8 types of alcohol that should be refrigerated
Many of us love a good drink and often we’ll keep a good supply of the stuff in our kitchen cupboards or, if you’re an aficionado, in a liquor cabinet. However, there are some types of alcohol that should be kept in your fridge. Some should be kept there for health & safety reasons, while others are just better when refrigerated.
This is because there are two primary types of alcohols that are served as beverages: distilled and fermented alcohol. Examples of the latter include wine, beer and cider; whereas distilled alcohol are spirits such as vodka, whiskey, brandy, gin and so on. It’s almost always better to keep fermented drinks in the fridge, whereas most spirits can sit out. With that said, there are a few exceptions. So here’s our guide to what popular drinks you should be putting in the fridge.
As beer isn’t popular when it’s served with ice, and it’s not the most pleasant when warm, this is a beverage that should almost always be in the fridge. The ideal temperature for beer is about 5 degrees Celsius, so refrigeration offers the most ideal storage temperature.
While we did say that distilled drinks should be kept out of the fridge, we did also say that there are exceptions. Vodka is a spirit that can either be kept at room temperature or kept in the fridge. It’s really down to individual preference. In fact, vodka can even be stored in the freezer. This is because drinks with an alcohol content higher than 35% can be stored in the freezer and won’t freeze. However, just keep in mind that you should always add ice to dilute vodka.
While most people keep and serve white wine straight from the fridge, it’s best served at a temperature of 10 degrees Celsius. While that’s way too high of a temperature to keep a fridge at without making food unsafe to eat, it’s worth removing your white wine from the fridge about 10 to 15 minutes before it’s to be served. You basically want it to warm up a little bit, but not too much.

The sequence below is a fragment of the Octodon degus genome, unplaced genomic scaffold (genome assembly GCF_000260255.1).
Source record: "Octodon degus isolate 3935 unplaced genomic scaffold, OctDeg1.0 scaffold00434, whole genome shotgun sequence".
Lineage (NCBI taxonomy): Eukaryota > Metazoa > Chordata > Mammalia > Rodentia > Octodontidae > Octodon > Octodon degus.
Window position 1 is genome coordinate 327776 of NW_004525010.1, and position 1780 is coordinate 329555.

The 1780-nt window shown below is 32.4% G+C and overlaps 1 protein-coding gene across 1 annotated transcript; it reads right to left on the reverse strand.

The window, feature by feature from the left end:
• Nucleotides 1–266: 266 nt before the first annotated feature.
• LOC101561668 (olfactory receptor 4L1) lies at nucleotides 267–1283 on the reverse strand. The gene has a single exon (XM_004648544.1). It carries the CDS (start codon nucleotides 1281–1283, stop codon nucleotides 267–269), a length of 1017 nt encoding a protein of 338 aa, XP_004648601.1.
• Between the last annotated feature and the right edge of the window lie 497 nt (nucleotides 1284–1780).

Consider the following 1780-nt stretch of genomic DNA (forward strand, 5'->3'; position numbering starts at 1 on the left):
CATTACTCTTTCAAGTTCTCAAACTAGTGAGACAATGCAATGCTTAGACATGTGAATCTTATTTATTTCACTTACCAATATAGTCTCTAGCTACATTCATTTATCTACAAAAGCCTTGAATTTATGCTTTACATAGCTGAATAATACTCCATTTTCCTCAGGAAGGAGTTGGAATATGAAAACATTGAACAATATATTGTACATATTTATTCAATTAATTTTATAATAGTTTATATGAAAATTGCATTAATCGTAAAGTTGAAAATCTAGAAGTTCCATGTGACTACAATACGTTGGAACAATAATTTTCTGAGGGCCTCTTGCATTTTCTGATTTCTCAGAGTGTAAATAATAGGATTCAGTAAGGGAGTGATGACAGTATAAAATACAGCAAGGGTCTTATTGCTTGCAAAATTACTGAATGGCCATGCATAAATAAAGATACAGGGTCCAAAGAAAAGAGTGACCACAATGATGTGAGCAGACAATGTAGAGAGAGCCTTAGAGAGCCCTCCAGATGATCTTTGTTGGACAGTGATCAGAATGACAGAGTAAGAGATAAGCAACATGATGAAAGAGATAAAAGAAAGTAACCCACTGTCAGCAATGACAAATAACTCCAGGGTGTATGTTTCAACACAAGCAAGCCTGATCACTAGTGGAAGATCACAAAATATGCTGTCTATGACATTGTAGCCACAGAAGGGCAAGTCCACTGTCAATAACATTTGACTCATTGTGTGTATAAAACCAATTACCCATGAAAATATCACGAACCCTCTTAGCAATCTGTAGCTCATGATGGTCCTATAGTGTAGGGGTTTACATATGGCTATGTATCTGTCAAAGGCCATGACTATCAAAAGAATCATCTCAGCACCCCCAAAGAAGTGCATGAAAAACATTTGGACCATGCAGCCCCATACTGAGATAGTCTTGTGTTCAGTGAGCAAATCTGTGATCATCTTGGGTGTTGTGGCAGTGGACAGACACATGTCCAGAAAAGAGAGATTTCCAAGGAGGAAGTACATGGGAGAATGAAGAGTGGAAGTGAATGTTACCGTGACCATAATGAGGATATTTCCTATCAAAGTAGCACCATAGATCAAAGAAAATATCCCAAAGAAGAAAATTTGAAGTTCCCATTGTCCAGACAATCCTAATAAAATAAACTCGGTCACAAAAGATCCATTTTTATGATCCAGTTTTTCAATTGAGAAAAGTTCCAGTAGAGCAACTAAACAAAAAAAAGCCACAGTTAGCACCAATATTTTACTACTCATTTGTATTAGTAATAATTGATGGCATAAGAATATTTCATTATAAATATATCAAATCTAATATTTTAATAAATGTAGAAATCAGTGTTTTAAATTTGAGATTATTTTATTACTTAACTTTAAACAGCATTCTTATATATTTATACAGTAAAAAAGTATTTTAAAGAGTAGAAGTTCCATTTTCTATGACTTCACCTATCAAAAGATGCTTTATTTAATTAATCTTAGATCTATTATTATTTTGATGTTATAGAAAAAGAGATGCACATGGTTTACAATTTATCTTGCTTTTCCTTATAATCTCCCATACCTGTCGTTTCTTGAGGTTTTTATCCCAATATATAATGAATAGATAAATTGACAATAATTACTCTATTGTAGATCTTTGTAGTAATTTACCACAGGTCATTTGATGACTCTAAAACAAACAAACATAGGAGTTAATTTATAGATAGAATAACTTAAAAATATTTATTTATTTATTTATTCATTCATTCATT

Unlike white wine, most people keep red wine in the cupboard. This is due to red wine often being served at room temperature. However, it should be treated as the inverse of white wine – you should stick it in the fridge about 10 to 15 minutes before it’s to be served. The ideal temperature for red wine is a little bit higher than white wine, but room temperature isn’t ideal. Cooling it down in the fridge before it is to be served will bring it into the ideal range.
Much like beer, champagne is best when it’s served at a refrigerated temperature of about 5 degrees Celsius. That means that it should always be stored in the fridge. That’s also true if the whole bottle isn’t being finished. Serve what you need and stick it back in the fridge to help preserve it for as long as possible – which is often a couple of weeks.
As it’s fermented, port wine has a lower alcohol content than a distilled beverage. For the most part, anything that has a low alcohol content should be stored in the fridge; whereas high alcohol content beverages are usually fine sitting on the shelf. For that reason, it should be stored in the fridge. This is also true of sherries.
Sweet liqueurs – such as the likes of Jägermeister, Baileys, Kahlúa and Limoncello – are best kept in the fridge. While it’s not a requirement, most people prefer sweeter spirits to be cooler as they don’t need to be served with a cold mixer to be enjoyed.
Once opened, vermouth should go straight in the fridge. This is due to it oxidising rather quickly, becoming quite dull the longer it is exposed – and even foul tasting if left for longer. This is true of all wines, but vermouth can sometimes be forgotten about due to it having a higher alcohol content than other wines. Don’t consume it if the bottle has been open longer than a month.